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Giants vs. Eagles: 5 plays that changed the game

Let’s go to the film to see which plays helped the Giants secure a victory

Philadelphia Eagles v New York Giants Photo by Elsa/Getty Images

A winning streak? That’s right! The 2020 New York Giants won their second consecutive game against a divisional opponent by beating the Philadelphia Eagles 27-17 at MetLife Stadium. The presumption going into the game was that the healthy Eagles, with more time to prepare coming out of the bye week, would defeat the Giants and continue their ascension to the top of the deficient NFC East; that effort was thwarted by the Giants’ game plan and execution.

New York had a fast start on offense, responded with big plays after the defense gave up a long touchdown run to Boston Scott, and the Giants’ defense held the Eagles to an 0-9 3rd down conversion rate. In the second half, it seemed like this matchup was destined to be another devastating loss where the Eagles crawl back towards victory, but the offense and defense both responded well, eliminating the Eagles chances to win this game. The opening script by Jason Garrett was once again solid, mixing run and pass well. Although Jones was sacked on the first play of the game (not a great start) he revitalized the drive by hitting Slayton for 22 yards on a dart over two defenders. That play helped to set up the first points of the game:

Play 1: Daniel’s wheels

Jason Garrett saw a weakness in the aggressive nature of Jim Schwartz’ defense. The end man on the line of scrimmage (EMOLOS) crashes down the line of scrimmage hard in backside pursuit, and their respect for Jones’ speed just wasn’t present. This was evident on Jones’ 80-yard run in their first matchup, but it was a huge part of the game plan on Sunday. Jones finished the game with 9 carries for 64 yards and a touchdown, and an argument could be made that he should have had two touchdowns (one was called back on an Andrew Thomas hold). Nevertheless, the Eagles kept crashing and Jones kept making them pay, as we see on this 34 yard touchdown scamper to cap off the Giants’ opening drive. Kaden Smith does an excellent job locating the force defender, Austin Mack cracks the WILL, C.J. Board blocks very well against his corner, and Jones hits the hole with great acceleration for six.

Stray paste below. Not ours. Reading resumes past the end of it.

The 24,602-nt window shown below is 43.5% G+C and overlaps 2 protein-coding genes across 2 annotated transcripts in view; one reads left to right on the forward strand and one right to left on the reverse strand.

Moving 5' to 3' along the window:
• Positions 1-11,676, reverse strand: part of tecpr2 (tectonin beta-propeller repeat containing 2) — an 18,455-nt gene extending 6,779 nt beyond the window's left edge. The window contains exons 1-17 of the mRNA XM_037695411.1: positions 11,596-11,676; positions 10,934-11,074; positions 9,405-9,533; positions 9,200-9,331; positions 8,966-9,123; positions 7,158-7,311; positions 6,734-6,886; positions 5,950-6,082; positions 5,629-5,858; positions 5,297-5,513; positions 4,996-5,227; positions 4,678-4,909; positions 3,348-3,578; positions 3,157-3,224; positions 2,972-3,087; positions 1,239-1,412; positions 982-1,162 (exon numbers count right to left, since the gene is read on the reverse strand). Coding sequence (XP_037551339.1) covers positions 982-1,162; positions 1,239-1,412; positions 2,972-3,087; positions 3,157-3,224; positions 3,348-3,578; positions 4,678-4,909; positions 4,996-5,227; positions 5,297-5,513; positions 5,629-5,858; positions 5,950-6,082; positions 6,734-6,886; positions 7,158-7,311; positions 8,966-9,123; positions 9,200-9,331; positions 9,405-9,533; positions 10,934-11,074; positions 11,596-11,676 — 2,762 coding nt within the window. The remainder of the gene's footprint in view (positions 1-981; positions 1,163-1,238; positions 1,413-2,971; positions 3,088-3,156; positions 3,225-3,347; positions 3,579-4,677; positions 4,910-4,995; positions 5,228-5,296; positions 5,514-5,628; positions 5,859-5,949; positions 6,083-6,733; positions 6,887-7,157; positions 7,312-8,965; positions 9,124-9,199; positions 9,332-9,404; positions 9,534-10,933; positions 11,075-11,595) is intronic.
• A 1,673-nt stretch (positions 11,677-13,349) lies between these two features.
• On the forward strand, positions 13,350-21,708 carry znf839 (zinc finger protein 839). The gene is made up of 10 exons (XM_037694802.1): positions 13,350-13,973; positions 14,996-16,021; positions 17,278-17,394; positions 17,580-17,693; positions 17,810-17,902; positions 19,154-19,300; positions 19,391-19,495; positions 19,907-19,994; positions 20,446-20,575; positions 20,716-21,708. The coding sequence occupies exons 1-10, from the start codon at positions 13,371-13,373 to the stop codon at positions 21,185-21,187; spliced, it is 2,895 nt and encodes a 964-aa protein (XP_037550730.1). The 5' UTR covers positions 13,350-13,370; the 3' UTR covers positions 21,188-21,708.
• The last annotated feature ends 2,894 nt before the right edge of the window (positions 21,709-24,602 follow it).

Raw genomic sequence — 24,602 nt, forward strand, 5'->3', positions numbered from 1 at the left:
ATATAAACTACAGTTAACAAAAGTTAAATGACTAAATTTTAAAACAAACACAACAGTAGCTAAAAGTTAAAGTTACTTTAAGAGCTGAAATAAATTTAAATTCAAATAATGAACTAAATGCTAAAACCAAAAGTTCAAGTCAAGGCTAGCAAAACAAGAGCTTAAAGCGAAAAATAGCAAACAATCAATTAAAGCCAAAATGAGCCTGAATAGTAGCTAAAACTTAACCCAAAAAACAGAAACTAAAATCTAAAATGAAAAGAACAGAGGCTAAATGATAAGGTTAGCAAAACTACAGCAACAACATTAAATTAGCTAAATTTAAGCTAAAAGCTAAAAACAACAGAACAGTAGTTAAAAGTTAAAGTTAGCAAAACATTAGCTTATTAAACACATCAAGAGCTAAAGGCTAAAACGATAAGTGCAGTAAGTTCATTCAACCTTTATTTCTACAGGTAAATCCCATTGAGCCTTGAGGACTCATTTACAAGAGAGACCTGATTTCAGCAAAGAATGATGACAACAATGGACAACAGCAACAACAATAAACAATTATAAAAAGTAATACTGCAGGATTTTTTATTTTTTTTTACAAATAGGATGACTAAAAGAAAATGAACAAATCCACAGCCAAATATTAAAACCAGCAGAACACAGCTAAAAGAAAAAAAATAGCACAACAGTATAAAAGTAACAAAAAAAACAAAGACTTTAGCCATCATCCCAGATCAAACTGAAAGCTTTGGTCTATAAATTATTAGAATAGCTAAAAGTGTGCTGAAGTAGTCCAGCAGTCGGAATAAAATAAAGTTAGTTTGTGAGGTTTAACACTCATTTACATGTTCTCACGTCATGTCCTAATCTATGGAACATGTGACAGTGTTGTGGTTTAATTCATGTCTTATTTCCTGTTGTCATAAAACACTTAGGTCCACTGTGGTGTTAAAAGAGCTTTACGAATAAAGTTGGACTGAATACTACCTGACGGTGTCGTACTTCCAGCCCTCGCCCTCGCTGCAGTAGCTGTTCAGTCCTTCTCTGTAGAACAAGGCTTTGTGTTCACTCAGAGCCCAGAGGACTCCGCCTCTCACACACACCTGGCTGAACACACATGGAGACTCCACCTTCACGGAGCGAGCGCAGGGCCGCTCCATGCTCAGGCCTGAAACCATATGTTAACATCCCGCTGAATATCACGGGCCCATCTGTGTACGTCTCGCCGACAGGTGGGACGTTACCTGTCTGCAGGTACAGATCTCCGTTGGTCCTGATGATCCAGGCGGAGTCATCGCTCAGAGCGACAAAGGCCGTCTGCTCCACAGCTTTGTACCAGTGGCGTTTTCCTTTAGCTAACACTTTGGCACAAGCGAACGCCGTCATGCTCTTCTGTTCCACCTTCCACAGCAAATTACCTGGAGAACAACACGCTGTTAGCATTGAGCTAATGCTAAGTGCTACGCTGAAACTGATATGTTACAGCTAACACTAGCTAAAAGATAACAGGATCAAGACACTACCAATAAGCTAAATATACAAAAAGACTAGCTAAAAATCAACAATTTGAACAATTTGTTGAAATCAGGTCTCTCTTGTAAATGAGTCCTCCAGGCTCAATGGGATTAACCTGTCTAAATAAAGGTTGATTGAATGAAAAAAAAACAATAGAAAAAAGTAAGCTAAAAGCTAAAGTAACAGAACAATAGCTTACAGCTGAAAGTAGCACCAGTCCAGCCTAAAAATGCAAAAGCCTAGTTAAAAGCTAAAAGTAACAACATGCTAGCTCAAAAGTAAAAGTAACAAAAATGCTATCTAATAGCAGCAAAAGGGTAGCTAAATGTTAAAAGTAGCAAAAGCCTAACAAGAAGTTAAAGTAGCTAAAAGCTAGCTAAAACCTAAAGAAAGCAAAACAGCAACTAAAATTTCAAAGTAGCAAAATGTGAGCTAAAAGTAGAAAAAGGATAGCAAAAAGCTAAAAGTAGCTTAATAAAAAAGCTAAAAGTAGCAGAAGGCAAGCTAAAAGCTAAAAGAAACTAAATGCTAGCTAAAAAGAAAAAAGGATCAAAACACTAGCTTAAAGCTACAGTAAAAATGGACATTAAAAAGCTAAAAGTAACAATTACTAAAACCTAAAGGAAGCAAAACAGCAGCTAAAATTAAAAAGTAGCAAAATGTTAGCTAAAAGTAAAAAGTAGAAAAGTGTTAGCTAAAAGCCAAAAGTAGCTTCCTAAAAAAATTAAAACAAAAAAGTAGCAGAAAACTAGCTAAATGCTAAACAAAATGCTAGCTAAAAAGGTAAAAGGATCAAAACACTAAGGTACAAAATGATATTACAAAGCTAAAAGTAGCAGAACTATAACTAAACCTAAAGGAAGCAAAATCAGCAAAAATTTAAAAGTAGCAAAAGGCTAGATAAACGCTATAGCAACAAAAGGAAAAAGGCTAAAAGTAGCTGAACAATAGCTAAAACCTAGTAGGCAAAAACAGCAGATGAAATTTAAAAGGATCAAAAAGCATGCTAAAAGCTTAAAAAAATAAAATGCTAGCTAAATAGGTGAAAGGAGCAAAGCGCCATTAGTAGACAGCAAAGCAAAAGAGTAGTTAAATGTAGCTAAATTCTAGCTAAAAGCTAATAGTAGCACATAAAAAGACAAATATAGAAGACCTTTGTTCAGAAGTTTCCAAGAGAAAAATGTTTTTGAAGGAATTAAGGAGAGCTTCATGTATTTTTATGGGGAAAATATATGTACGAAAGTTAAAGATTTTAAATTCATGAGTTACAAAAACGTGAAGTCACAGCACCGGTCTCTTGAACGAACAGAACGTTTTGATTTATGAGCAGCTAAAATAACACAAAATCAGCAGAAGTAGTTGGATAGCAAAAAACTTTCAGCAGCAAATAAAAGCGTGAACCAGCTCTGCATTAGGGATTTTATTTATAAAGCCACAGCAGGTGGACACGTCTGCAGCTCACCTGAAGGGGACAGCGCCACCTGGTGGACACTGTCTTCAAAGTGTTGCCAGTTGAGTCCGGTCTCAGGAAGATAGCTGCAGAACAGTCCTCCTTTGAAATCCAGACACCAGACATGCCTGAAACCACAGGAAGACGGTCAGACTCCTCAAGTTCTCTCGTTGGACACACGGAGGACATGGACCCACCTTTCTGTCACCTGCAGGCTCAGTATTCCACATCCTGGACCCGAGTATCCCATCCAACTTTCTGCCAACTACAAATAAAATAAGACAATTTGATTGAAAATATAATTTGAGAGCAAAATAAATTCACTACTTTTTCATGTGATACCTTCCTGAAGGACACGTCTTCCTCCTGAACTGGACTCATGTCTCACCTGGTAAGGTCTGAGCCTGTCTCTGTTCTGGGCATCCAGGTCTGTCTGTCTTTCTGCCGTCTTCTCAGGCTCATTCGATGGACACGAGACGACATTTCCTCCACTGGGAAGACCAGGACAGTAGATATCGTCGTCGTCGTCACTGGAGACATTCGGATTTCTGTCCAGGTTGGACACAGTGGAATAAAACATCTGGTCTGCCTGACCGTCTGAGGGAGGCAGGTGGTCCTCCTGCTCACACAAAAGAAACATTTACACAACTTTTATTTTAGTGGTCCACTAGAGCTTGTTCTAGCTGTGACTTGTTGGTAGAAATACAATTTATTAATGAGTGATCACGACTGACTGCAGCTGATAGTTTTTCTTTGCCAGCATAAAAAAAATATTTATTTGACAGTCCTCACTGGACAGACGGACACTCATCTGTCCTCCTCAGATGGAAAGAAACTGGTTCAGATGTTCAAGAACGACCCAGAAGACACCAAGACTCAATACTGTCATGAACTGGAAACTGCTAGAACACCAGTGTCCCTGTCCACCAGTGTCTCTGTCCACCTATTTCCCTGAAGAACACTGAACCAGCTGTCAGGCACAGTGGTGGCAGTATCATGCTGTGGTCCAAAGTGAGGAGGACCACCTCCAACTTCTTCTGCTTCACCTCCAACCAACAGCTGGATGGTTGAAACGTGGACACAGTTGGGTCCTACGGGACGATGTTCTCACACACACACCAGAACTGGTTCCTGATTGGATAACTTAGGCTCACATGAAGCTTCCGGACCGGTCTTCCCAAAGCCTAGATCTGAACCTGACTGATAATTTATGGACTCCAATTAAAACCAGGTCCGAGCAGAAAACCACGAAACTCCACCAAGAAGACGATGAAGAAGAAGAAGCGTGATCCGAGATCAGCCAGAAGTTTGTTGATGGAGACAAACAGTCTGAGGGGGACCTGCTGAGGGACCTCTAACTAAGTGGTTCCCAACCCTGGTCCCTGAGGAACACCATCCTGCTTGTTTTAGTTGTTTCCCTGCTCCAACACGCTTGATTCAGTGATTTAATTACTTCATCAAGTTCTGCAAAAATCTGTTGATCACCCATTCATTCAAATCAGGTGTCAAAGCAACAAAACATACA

Play 2: Great response

Credit to the Giants’ defense for not allowing Carson Wentz to drive down the field for points to close the first half. New York forced a three and out thanks to a tipped B.J. Hill pass, a Travis Fulgham false start, and great coverage on third and long, but the Eagles responded quickly to start the half. They drove down the field on 5 plays that went 84 yarda, and was finished by a 56 yard touchdown run from Boston Scott. The Eagles went for two, and converted making the score 14-11.

This script is all too familiar to Giants’ fans, but Daniel Jones made an important adjustment to switch the plot. These are back to back plays where the Eagles have man on the targeted routes; Jones does an excellent job holding the single high safety with his eyes right after the snap, before isolating his receivers one on one in coverage. Both throws are high and away from the defenders. Sterling Shepard and Golden Tate do an excellent job adjusting their bodies, tracking the football, and high-pointing the ball in the air to secure the catch. These are two huge plays of 27 and 38 yards that set up another Wayne Gallman touchdown to extend the lead by 10 points. These are big time one on one throws that are reminiscent of Daniel Jones’ rookie year.

Play(s) 3: James “Elite” Bradberry

Bradberry has been nothing short of spectacular for the 2020 Giants. For whatever reason, the Eagles targeted Bradberry eight times and he only surrendered two catches for 15 yards, along with these two passes defended in high leverage situations. He shows excellent diagnosing ability to process the third-and-3 screen, while closing width quickly and playing through the catch point of Jalen Reagor. On the fourth-and-10 play, Bradberry reacts to the outside release of Reagor, stays well in phase, gets his head around, and disrupts the catch point to not allow the rookie receiver a reception. Again, great positioning by Bradberry, and these are two plays that stopped the Eagles’ drives in their tracks.

Play 4: Darius Slayton bests Darius Slay

Slayton had some really big plays against Darius Slay in this game. None more important than the 40-yard catch which led to the Graham Gano field goal to put the Giants up by double digits in the waning minutes of the game. Watch the route by Slayton; Slay does a good job on the release, but right at the sticks Slayton sinks his hips like he’s running a curl, which forces Slay to hesitate just enough. Then Slayton explodes back upfield, stacks on Slay, and creates separation. The throw honestly isn’t great from Jones, but Slayton tracks it well, adjusts his body, finds the ball, secures it, and gets both feet in bounds for a gigantic reception to help seal the victory for New York.

Play 5: Special special teams

Riley Dixon is an unsung hero of this win.

The coverage team also deserves credit for getting down the field and containing the punts. Dixon was a star on Sunday and pinning the Eagles between their 20 on all four punts was huge for the Giants.

Final thoughts

Football is a three-phase game, we hear that a lot. Offense, defense, and special teams ... the Giants won all three phases on Sunday, and they came away victorious for the first time since 2016 over the Philadelphia Eagles. This win narrows the gap, and evens the win column, for the race to the top of the NFC East. The Giants now head into their bye week in preparation for the Bengals, while hoping the Browns can find a way to defeat the Eagles next week in Cleveland.